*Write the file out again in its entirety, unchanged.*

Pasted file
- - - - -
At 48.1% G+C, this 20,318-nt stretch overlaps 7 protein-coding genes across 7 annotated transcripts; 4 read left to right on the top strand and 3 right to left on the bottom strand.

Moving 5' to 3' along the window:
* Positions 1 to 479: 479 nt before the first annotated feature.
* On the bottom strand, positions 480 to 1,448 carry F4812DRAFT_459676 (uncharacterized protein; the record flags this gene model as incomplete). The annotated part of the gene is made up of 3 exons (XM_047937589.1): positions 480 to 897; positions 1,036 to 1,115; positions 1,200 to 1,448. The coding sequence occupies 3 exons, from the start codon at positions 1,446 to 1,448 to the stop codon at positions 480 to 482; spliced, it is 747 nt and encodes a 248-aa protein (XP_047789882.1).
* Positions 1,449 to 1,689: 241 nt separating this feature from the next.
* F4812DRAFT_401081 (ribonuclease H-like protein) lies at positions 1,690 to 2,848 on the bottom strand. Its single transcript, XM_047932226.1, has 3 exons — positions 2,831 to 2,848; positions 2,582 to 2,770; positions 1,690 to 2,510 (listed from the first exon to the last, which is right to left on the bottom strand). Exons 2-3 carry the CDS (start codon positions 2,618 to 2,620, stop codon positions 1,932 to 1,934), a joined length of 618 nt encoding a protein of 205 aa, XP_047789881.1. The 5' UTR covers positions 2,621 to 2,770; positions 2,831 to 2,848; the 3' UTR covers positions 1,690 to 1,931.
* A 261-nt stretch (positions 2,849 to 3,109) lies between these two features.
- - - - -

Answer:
At 48.1% G+C, this 20,318-nt stretch overlaps 7 protein-coding genes across 7 annotated transcripts; 4 read left to right on the top strand and 3 right to left on the bottom strand.

Moving 5' to 3' along the window:
* Positions 1 to 479: 479 nt before the first annotated feature.
* On the bottom strand, positions 480 to 1,448 carry F4812DRAFT_459676 (uncharacterized protein; the record flags this gene model as incomplete). The annotated part of the gene is made up of 3 exons (XM_047937589.1): positions 480 to 897; positions 1,036 to 1,115; positions 1,200 to 1,448. The coding sequence occupies 3 exons, from the start codon at positions 1,446 to 1,448 to the stop codon at positions 480 to 482; spliced, it is 747 nt and encodes a 248-aa protein (XP_047789882.1).
* Positions 1,449 to 1,689: 241 nt separating this feature from the next.
* F4812DRAFT_401081 (ribonuclease H-like protein) lies at positions 1,690 to 2,848 on the bottom strand. Its single transcript, XM_047932226.1, has 3 exons — positions 2,831 to 2,848; positions 2,582 to 2,770; positions 1,690 to 2,510 (listed from the first exon to the last, which is right to left on the bottom strand). Exons 2-3 carry the CDS (start codon positions 2,618 to 2,620, stop codon positions 1,932 to 1,934), a joined length of 618 nt encoding a protein of 205 aa, XP_047789881.1. The 5' UTR covers positions 2,621 to 2,770; positions 2,831 to 2,848; the 3' UTR covers positions 1,690 to 1,931.
* A 261-nt stretch (positions 2,849 to 3,109) lies between these two features.